It’s that time of year again! The dates June 1 – November 30th ring clearly in the minds of all Floridians as the mark of the dreaded hurricane season. The time of year when we all become best friends with the Weather Channel and experience an increase in blood pressure at the sight of Jim Cantore. Names such as Irma, Dorian, Wilma, Katrina, Andrew, and Donna strike fear in the hearts of our communities. After several years of unforgiving storms and devastating hurricanes, it’s no wonder we are all classically conditioned to be trepidatious at the formation of any disturbance off the coast of Africa. We are all now certified as novice meteorologists and have learned to celebrate Sahara dust and seek out Home Depot sales for flashlights, batteries, and generators.
In 2017, DPMMR sustained heavy damage to the facility just before opening to the public months later.
Luckily, all of our animals did great throughout the storm under the careful watch of our ride out team.
So, how does DPMMR prepare for hurricane season? Well, we do a lot of the same preparations that most homeowners do, however, we do everything with the dolphins’ health and safety at the forefront of our minds. We have an Emergency Evacuation Plan for the dolphins that is well laid out in the event of a direct hit by a category 5 storm. However, as Irma demonstrated, predicting the path and impact zone of a major hurricane is not an exact science and there is much room for error. Additionally, with thousands of people jamming the highways during their own evacuations, the idea of sitting in a semi truck with seven dolphins and getting stuck on the road in high winds is a dangerous concept. In fact, we have learned that most often the dolphins are much safer in the water at DPMMR than they would be in a transport vehicle in the middle of a hurricane.
All of the dolphins do remarkably better than the humans during major storms.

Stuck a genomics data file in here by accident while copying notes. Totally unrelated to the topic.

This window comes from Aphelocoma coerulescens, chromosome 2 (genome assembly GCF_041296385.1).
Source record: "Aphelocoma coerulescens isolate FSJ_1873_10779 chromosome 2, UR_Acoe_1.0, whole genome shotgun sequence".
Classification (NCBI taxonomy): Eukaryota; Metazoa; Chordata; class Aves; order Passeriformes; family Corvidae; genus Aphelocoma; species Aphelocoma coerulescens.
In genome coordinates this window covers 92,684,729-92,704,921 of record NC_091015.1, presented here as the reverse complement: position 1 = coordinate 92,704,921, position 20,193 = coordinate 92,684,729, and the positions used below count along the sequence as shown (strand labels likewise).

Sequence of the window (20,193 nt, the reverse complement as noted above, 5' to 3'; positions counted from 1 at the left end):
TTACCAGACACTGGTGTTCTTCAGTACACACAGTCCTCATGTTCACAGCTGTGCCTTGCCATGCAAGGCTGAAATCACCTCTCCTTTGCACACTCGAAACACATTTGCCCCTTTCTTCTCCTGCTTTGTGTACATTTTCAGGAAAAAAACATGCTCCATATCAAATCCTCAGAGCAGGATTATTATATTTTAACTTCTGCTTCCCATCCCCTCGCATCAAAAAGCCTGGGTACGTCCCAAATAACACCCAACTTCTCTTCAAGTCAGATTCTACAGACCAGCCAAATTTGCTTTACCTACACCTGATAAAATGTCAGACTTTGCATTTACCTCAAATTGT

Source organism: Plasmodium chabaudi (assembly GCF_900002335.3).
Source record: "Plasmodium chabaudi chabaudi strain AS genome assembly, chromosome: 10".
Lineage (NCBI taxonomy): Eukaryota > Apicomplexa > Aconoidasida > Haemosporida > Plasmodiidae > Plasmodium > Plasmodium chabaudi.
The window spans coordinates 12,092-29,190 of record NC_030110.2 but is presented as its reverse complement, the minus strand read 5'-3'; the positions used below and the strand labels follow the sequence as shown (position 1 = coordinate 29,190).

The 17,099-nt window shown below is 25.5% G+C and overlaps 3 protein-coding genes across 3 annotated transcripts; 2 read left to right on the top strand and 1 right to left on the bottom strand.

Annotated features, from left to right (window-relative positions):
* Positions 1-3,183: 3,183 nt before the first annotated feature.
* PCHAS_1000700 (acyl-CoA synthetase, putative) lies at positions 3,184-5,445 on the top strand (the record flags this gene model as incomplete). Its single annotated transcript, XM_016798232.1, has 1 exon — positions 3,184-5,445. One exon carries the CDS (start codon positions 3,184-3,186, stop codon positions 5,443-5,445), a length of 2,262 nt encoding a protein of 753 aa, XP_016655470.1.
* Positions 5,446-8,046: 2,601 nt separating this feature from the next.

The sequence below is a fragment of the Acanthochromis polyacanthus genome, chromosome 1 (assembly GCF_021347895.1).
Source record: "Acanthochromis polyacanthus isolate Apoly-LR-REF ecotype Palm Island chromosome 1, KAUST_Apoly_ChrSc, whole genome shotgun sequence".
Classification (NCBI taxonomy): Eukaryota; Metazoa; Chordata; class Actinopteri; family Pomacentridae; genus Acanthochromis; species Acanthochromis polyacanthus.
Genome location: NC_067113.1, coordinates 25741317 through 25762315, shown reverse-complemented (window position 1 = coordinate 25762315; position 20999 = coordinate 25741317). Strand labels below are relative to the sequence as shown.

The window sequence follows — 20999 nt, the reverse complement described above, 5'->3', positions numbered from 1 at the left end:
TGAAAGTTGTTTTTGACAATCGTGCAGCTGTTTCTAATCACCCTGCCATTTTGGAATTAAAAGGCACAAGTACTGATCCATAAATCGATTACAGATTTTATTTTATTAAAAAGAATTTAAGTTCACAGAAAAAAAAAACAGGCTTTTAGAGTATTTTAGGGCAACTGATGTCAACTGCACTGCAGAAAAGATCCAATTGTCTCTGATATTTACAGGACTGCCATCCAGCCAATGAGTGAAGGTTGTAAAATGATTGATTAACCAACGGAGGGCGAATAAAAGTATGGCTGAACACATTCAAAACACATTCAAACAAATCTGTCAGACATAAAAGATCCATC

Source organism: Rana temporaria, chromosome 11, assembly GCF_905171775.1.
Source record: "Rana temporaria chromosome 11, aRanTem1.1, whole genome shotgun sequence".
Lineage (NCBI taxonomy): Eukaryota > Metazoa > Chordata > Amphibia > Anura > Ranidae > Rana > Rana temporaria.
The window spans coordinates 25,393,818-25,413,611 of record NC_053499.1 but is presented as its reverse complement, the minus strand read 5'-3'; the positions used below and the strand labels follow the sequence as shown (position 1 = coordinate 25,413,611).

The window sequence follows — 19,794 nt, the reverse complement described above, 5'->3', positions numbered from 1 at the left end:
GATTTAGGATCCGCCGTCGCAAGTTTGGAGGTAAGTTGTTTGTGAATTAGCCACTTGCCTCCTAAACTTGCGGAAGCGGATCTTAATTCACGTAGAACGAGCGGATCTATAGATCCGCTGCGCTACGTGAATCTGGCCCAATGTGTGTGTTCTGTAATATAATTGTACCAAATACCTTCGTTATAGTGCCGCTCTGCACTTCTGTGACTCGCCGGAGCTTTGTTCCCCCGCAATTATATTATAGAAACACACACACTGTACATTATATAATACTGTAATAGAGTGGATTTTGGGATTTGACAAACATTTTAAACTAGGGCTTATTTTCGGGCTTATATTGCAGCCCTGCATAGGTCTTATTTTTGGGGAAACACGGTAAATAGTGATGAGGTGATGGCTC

Typically, they pod up and swim together and come up every 5-10 minutes for air.
Our hurricane prep begins with tree trimming. Yes, any tall tree or loose branch can become a projectile in high winds and/or fall over and end up in the dolphin lagoon injuring or trapping a dolphin. So, DPMMR staff significantly trims our trees, proactively, prior to hurricane season. In the event of an impending storm, the staff removes anything around the dolphin lagoon that could be picked up and moved by wind. This includes picnic benches, potted plants, benches, dolphin toys, umbrellas, hoses, etc. We literally turn the facility into a bare bones, ghost town.
Umbrellas? Perfect projectiles. They must be stored away until after the storm is long gone!
Additionally, a group of very committed and dedicated trainers agree to stay at DPMMR during the hurricane, despite mandated evacuations of residents. The dolphins need care whether there is a storm or not and our crew is committed to their care no matter what.
As part of preparation, we fill 5-gallon jugs of purified water to use for making the dolphin's jell-o and daily water amounts in case the water or electric goes out and we can't get purified water.
We had a brave crew of 5-6 team members stay during Hurricane Irma, and despite the ocean surge creating flooding around the dolphin lagoon with chest deep waters, our team endured high winds, rain, lightening, and flying debris to ensure the dolphins did not end up out of habitat and on land when the waters quickly receded. Our crew also helped other local dolphin facilities, care for their animals during this time of need.
Not only do our resident dolphins need care (food, hydration, shelter) during major hurricanes, but wild whales, dolphins, and manatees also experience issues during hurricane season. Our responder team is on alert during this time of year, as hurricanes cause high winds, rough seas, and most importantly intense storm surges that can carry individual animals out of their normal habitat and into shallow areas with little to no water. These storms can cause individuals to be separated from their pod, disoriented, and malnourished/dehydrated. The DPMMR responder team has responded to several out of habitat marine mammals over the years that were left severely compromised post-hurricane. If you see a marine mammal in distress please call 1-888-404-FWCC. Our rescue team relies on tips from fisherman and boating locals to locate these animals and provide assistance.
We rescued this out-of-habitat Bottlenose dolphin shortly after Hurricane Irma passed in 2017.
Despite the significant damage incurred at the DPMMR facility after Hurricane Irma, our resident dolphins at DPMMR tend to ride out these storms safely and seem to have a sixth sense as to when a major storm is approaching. They have a “herd” mentality and tend to group together, swim low/close to the bottom of the lagoon, and come up for air much less frequently. Maybe we should all take this lesson from the dolphins and huddle up, support each other, and stay close during challenging times?